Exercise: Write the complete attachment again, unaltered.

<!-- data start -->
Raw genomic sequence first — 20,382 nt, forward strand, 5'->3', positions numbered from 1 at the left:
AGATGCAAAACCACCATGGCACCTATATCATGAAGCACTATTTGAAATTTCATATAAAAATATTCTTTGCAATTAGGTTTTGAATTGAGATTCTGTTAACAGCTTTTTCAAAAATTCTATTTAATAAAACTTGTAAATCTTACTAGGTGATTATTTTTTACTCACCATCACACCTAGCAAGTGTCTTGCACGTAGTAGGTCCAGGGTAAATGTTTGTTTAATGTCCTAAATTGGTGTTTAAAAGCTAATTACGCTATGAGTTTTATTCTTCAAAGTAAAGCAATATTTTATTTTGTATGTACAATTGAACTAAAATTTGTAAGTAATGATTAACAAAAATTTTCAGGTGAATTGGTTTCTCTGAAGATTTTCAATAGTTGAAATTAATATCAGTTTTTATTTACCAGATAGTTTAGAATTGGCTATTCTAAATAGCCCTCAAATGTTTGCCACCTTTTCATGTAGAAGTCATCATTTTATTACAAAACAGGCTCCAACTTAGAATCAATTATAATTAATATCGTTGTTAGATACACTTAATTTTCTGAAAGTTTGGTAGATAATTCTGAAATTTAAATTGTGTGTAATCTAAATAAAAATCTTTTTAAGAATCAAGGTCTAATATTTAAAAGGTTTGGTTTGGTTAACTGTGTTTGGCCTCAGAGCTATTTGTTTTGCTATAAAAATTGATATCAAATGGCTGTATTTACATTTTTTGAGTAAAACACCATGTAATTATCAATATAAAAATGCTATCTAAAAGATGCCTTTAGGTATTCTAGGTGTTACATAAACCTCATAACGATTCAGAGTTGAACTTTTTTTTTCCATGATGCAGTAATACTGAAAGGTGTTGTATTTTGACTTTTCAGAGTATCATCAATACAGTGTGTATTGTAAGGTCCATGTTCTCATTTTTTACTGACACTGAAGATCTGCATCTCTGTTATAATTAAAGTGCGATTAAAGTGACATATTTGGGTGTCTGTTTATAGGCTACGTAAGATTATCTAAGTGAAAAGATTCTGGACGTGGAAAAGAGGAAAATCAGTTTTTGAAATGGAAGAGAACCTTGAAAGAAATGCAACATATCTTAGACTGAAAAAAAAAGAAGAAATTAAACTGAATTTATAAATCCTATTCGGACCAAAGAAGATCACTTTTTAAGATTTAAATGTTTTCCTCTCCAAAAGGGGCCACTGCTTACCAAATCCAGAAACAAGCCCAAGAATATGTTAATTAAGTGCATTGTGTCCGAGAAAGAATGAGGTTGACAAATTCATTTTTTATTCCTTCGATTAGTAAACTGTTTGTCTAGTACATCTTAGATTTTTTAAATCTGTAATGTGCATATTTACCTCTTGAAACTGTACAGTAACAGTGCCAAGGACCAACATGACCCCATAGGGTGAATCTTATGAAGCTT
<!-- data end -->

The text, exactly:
Raw genomic sequence first — 20,382 nt, forward strand, 5'->3', positions numbered from 1 at the left:
AGATGCAAAACCACCATGGCACCTATATCATGAAGCACTATTTGAAATTTCATATAAAAATATTCTTTGCAATTAGGTTTTGAATTGAGATTCTGTTAACAGCTTTTTCAAAAATTCTATTTAATAAAACTTGTAAATCTTACTAGGTGATTATTTTTTACTCACCATCACACCTAGCAAGTGTCTTGCACGTAGTAGGTCCAGGGTAAATGTTTGTTTAATGTCCTAAATTGGTGTTTAAAAGCTAATTACGCTATGAGTTTTATTCTTCAAAGTAAAGCAATATTTTATTTTGTATGTACAATTGAACTAAAATTTGTAAGTAATGATTAACAAAAATTTTCAGGTGAATTGGTTTCTCTGAAGATTTTCAATAGTTGAAATTAATATCAGTTTTTATTTACCAGATAGTTTAGAATTGGCTATTCTAAATAGCCCTCAAATGTTTGCCACCTTTTCATGTAGAAGTCATCATTTTATTACAAAACAGGCTCCAACTTAGAATCAATTATAATTAATATCGTTGTTAGATACACTTAATTTTCTGAAAGTTTGGTAGATAATTCTGAAATTTAAATTGTGTGTAATCTAAATAAAAATCTTTTTAAGAATCAAGGTCTAATATTTAAAAGGTTTGGTTTGGTTAACTGTGTTTGGCCTCAGAGCTATTTGTTTTGCTATAAAAATTGATATCAAATGGCTGTATTTACATTTTTTGAGTAAAACACCATGTAATTATCAATATAAAAATGCTATCTAAAAGATGCCTTTAGGTATTCTAGGTGTTACATAAACCTCATAACGATTCAGAGTTGAACTTTTTTTTTCCATGATGCAGTAATACTGAAAGGTGTTGTATTTTGACTTTTCAGAGTATCATCAATACAGTGTGTATTGTAAGGTCCATGTTCTCATTTTTTACTGACACTGAAGATCTGCATCTCTGTTATAATTAAAGTGCGATTAAAGTGACATATTTGGGTGTCTGTTTATAGGCTACGTAAGATTATCTAAGTGAAAAGATTCTGGACGTGGAAAAGAGGAAAATCAGTTTTTGAAATGGAAGAGAACCTTGAAAGAAATGCAACATATCTTAGACTGAAAAAAAAAGAAGAAATTAAACTGAATTTATAAATCCTATTCGGACCAAAGAAGATCACTTTTTAAGATTTAAATGTTTTCCTCTCCAAAAGGGGCCACTGCTTACCAAATCCAGAAACAAGCCCAAGAATATGTTAATTAAGTGCATTGTGTCCGAGAAAGAATGAGGTTGACAAATTCATTTTTTATTCCTTCGATTAGTAAACTGTTTGTCTAGTACATCTTAGATTTTTTAAATCTGTAATGTGCATATTTACCTCTTGAAACTGTACAGTAACAGTGCCAAGGACCAACATGACCCCATAGGGTGAATCTTATGAAGCTT